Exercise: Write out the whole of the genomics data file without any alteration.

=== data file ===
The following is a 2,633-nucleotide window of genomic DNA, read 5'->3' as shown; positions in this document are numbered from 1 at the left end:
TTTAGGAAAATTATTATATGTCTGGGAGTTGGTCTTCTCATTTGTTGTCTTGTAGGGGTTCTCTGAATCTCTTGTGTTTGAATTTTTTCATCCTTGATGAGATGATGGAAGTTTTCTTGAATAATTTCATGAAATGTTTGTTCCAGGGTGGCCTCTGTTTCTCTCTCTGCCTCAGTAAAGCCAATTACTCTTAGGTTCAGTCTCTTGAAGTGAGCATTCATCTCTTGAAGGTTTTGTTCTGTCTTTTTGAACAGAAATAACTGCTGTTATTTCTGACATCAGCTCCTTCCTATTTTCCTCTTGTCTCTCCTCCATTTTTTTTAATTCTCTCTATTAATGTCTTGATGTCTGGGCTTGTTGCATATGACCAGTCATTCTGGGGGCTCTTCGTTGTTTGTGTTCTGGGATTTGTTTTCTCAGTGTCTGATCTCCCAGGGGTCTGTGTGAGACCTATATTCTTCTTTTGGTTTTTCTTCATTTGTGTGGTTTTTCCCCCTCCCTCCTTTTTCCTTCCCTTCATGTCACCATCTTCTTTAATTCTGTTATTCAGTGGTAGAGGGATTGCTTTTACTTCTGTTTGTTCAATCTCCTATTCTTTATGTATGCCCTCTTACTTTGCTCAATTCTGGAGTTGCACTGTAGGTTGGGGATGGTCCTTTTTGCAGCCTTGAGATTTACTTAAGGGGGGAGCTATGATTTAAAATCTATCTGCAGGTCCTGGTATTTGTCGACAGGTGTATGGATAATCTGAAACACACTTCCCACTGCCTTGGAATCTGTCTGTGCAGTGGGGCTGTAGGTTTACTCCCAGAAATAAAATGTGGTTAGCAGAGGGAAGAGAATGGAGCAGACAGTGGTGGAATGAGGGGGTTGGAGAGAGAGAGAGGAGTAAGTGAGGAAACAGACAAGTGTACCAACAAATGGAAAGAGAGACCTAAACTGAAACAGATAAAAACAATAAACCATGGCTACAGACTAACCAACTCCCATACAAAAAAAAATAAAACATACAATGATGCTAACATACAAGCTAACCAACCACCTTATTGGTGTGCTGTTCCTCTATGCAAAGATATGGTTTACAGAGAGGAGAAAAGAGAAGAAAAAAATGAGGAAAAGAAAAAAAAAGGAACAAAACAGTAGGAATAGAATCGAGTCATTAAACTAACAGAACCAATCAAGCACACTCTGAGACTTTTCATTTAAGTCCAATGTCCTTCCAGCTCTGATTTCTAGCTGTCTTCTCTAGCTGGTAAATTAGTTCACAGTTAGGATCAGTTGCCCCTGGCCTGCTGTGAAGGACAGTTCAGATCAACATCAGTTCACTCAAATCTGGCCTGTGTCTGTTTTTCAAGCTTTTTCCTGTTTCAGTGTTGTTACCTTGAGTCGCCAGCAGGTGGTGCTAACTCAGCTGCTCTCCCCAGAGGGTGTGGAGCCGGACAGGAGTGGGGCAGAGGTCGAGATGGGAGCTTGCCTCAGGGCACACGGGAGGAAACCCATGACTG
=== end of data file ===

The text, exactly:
The following is a 2,633-nucleotide window of genomic DNA, read 5'->3' as shown; positions in this document are numbered from 1 at the left end:
TTTAGGAAAATTATTATATGTCTGGGAGTTGGTCTTCTCATTTGTTGTCTTGTAGGGGTTCTCTGAATCTCTTGTGTTTGAATTTTTTCATCCTTGATGAGATGATGGAAGTTTTCTTGAATAATTTCATGAAATGTTTGTTCCAGGGTGGCCTCTGTTTCTCTCTCTGCCTCAGTAAAGCCAATTACTCTTAGGTTCAGTCTCTTGAAGTGAGCATTCATCTCTTGAAGGTTTTGTTCTGTCTTTTTGAACAGAAATAACTGCTGTTATTTCTGACATCAGCTCCTTCCTATTTTCCTCTTGTCTCTCCTCCATTTTTTTTAATTCTCTCTATTAATGTCTTGATGTCTGGGCTTGTTGCATATGACCAGTCATTCTGGGGGCTCTTCGTTGTTTGTGTTCTGGGATTTGTTTTCTCAGTGTCTGATCTCCCAGGGGTCTGTGTGAGACCTATATTCTTCTTTTGGTTTTTCTTCATTTGTGTGGTTTTTCCCCCTCCCTCCTTTTTCCTTCCCTTCATGTCACCATCTTCTTTAATTCTGTTATTCAGTGGTAGAGGGATTGCTTTTACTTCTGTTTGTTCAATCTCCTATTCTTTATGTATGCCCTCTTACTTTGCTCAATTCTGGAGTTGCACTGTAGGTTGGGGATGGTCCTTTTTGCAGCCTTGAGATTTACTTAAGGGGGGAGCTATGATTTAAAATCTATCTGCAGGTCCTGGTATTTGTCGACAGGTGTATGGATAATCTGAAACACACTTCCCACTGCCTTGGAATCTGTCTGTGCAGTGGGGCTGTAGGTTTACTCCCAGAAATAAAATGTGGTTAGCAGAGGGAAGAGAATGGAGCAGACAGTGGTGGAATGAGGGGGTTGGAGAGAGAGAGAGGAGTAAGTGAGGAAACAGACAAGTGTACCAACAAATGGAAAGAGAGACCTAAACTGAAACAGATAAAAACAATAAACCATGGCTACAGACTAACCAACTCCCATACAAAAAAAAATAAAACATACAATGATGCTAACATACAAGCTAACCAACCACCTTATTGGTGTGCTGTTCCTCTATGCAAAGATATGGTTTACAGAGAGGAGAAAAGAGAAGAAAAAAATGAGGAAAAGAAAAAAAAAGGAACAAAACAGTAGGAATAGAATCGAGTCATTAAACTAACAGAACCAATCAAGCACACTCTGAGACTTTTCATTTAAGTCCAATGTCCTTCCAGCTCTGATTTCTAGCTGTCTTCTCTAGCTGGTAAATTAGTTCACAGTTAGGATCAGTTGCCCCTGGCCTGCTGTGAAGGACAGTTCAGATCAACATCAGTTCACTCAAATCTGGCCTGTGTCTGTTTTTCAAGCTTTTTCCTGTTTCAGTGTTGTTACCTTGAGTCGCCAGCAGGTGGTGCTAACTCAGCTGCTCTCCCCAGAGGGTGTGGAGCCGGACAGGAGTGGGGCAGAGGTCGAGATGGGAGCTTGCCTCAGGGCACACGGGAGGAAACCCATGACTG